The federal report, meanwhile, noted that state operating assistance remained essentially the same in 2012 as in 2007, while federal funds used primarily for preventive maintenance grew only 1.3 percent in the same period.
State Division of Budget officials say they believe the NFTA is treated as fairly as other upstate transit agencies and that efforts should be made to reduce expenses. They point to the one-eighth of 1 percent sales tax revenue dedicated to transit in Erie County, as well as proceeds from a mortgage recording tax and petroleum business tax – even if they have not proven to be “robust” sources of revenue in recent years.
“Even in these difficult financial times, this administration took extraordinary steps to keep NFTA’s state funding whole,” said Morris Peters, spokesman for the Division of Budget.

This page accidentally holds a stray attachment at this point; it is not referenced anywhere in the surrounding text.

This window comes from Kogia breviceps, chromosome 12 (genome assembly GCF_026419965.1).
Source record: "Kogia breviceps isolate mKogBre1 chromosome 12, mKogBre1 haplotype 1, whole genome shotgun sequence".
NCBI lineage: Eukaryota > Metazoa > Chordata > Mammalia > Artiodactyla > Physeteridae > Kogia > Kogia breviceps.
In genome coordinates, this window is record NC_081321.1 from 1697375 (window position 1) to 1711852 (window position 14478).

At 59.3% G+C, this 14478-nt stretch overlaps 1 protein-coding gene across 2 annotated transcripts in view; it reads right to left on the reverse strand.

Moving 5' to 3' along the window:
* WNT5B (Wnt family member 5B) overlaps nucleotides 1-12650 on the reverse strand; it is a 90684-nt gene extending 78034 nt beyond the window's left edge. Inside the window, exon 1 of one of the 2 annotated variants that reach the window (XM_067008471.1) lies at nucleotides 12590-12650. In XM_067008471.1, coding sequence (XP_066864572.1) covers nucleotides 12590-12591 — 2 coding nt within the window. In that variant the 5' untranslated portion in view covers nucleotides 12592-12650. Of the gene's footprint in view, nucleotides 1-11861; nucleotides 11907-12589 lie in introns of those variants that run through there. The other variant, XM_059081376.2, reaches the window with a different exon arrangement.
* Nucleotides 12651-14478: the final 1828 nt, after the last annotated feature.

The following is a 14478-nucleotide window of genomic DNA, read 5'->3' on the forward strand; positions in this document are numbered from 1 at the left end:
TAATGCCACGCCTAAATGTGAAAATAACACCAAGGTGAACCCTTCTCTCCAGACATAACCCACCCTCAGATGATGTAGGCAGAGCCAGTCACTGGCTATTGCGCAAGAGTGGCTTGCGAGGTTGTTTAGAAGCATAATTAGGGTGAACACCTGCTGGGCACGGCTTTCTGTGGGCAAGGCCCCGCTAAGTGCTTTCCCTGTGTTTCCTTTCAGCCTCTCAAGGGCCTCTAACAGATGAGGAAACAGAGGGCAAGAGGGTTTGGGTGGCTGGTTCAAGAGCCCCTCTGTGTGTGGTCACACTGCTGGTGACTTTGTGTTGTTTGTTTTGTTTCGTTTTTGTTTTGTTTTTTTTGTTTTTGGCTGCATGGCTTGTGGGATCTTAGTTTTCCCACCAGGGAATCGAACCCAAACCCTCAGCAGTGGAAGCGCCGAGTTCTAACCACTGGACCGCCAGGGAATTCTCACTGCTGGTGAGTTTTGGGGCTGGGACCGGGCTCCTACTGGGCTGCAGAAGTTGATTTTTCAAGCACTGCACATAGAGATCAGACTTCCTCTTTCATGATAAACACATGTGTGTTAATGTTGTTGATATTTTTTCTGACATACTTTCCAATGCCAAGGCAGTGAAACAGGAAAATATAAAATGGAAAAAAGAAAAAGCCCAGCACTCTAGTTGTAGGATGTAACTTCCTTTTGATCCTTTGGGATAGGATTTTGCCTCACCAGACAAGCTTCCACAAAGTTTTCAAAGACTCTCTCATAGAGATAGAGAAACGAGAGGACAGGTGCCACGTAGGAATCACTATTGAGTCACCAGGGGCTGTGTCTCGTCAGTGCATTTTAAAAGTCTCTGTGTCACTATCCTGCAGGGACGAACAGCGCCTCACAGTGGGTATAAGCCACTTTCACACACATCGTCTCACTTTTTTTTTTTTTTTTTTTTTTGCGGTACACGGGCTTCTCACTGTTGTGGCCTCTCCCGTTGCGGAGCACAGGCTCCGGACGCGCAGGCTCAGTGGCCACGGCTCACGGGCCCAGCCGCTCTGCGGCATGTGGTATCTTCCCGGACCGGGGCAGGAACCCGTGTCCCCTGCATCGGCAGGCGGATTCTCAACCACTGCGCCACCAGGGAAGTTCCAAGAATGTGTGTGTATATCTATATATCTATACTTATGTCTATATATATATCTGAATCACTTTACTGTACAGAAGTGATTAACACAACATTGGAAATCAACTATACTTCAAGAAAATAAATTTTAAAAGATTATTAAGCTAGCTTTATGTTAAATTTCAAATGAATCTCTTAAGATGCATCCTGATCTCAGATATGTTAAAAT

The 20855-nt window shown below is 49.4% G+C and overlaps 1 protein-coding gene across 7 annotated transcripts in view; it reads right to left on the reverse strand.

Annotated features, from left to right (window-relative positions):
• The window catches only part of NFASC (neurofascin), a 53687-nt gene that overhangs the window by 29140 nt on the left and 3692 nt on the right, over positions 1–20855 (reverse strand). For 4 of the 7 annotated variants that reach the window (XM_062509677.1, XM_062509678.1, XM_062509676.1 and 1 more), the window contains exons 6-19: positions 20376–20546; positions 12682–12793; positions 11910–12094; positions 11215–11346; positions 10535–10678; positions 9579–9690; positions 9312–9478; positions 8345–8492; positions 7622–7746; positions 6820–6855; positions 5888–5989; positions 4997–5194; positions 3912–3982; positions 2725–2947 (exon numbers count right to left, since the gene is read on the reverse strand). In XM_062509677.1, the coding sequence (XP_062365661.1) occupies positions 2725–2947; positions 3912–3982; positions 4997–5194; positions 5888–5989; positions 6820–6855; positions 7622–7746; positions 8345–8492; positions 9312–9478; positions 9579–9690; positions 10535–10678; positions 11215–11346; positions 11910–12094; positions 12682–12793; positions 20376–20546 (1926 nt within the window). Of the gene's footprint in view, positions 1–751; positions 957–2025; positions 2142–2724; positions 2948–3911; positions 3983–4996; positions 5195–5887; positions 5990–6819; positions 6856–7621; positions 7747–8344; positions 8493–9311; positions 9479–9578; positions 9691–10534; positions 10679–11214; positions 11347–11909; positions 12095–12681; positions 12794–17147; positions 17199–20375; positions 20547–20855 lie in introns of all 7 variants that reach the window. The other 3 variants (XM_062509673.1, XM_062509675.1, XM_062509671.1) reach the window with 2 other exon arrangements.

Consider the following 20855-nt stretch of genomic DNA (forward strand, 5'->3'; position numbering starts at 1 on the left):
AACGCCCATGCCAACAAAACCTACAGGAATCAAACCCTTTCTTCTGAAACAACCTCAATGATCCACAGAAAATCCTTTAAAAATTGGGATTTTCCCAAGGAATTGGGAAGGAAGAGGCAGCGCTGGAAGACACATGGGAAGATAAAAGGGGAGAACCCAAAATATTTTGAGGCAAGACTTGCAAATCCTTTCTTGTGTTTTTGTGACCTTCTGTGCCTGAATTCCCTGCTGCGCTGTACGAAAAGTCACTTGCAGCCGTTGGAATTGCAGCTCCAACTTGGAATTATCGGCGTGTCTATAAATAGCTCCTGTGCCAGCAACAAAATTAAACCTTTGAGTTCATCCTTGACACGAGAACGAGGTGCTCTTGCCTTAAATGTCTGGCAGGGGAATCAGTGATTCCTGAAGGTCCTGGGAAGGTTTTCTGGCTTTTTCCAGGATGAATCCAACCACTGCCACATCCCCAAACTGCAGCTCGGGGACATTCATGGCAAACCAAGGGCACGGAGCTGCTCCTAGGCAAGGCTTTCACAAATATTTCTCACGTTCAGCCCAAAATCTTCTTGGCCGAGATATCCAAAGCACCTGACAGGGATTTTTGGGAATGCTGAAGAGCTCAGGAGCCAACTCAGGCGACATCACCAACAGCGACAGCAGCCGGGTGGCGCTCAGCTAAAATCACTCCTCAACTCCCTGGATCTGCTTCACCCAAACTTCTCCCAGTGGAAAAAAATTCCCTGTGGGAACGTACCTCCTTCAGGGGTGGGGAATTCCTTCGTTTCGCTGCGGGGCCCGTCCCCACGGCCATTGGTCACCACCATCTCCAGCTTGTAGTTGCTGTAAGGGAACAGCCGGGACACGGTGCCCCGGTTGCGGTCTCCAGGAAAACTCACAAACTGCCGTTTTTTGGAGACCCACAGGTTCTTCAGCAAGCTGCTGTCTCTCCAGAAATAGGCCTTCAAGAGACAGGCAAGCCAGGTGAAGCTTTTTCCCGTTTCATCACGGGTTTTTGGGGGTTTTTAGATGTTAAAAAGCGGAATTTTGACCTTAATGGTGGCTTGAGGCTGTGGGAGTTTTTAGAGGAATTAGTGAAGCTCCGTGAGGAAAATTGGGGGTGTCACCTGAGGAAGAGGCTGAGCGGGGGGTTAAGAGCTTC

Still, two local assemblymen say they will champion the NFTA’s case in Albany as the executive branch begins to craft a new budget. Assemblyman Robin L. Schimminger, D-Kenmore, said he wants the focus for the problem put on the administration, especially since Howard A. Zemsky – whom Schimminger referred to as “the governor’s best buddy” – heads the NFTA.
“We will make the pitch,” Schimminger said, promising a united delegation in the effort.
Even Assemblyman Sean M. Ryan, D-Buffalo, a frequent NFTA critic, said he also would support the authority’s effort for more funding.
“They make a persuasive case,” he said, nevertheless pointing to the uphill challenge in Albany and a host of problems he sees in local funding – including continued tax breaks granted by industrial development agencies that shortchange the NFTA and his contention that Niagara County fails to contribute its fair share to the system.